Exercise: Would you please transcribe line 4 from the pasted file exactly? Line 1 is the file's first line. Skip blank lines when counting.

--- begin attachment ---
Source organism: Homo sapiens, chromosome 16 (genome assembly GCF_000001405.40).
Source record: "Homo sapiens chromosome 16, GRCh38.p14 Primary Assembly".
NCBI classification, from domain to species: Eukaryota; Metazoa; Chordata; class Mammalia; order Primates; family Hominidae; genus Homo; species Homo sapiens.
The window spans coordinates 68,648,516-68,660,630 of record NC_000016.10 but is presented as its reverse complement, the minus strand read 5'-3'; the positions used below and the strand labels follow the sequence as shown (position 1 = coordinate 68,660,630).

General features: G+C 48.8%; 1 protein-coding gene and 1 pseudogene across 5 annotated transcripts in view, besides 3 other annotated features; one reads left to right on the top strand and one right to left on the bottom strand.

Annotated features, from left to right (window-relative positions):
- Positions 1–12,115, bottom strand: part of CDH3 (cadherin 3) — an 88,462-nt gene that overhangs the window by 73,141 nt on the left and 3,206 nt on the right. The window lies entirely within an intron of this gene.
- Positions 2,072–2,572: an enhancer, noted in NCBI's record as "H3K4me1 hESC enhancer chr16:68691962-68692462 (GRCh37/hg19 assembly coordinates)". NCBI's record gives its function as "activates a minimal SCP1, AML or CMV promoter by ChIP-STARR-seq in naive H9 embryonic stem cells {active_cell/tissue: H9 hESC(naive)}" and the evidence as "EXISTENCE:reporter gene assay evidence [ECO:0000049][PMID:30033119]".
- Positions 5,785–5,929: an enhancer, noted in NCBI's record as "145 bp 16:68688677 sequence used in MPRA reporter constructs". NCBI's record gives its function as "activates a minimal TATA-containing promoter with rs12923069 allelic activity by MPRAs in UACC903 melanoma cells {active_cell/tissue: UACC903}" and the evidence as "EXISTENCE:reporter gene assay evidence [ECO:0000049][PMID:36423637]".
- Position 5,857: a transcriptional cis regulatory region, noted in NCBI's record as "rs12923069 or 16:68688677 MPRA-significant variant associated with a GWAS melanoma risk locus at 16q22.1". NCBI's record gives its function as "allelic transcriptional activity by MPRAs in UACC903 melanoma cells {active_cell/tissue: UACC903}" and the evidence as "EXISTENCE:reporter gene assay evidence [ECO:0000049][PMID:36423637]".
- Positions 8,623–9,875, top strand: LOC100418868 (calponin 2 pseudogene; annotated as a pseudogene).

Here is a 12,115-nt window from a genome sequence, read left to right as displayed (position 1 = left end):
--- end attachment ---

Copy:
The window spans coordinates 68,648,516-68,660,630 of record NC_000016.10 but is presented as its reverse complement, the minus strand read 5'-3'; the positions used below and the strand labels follow the sequence as shown (position 1 = coordinate 68,660,630).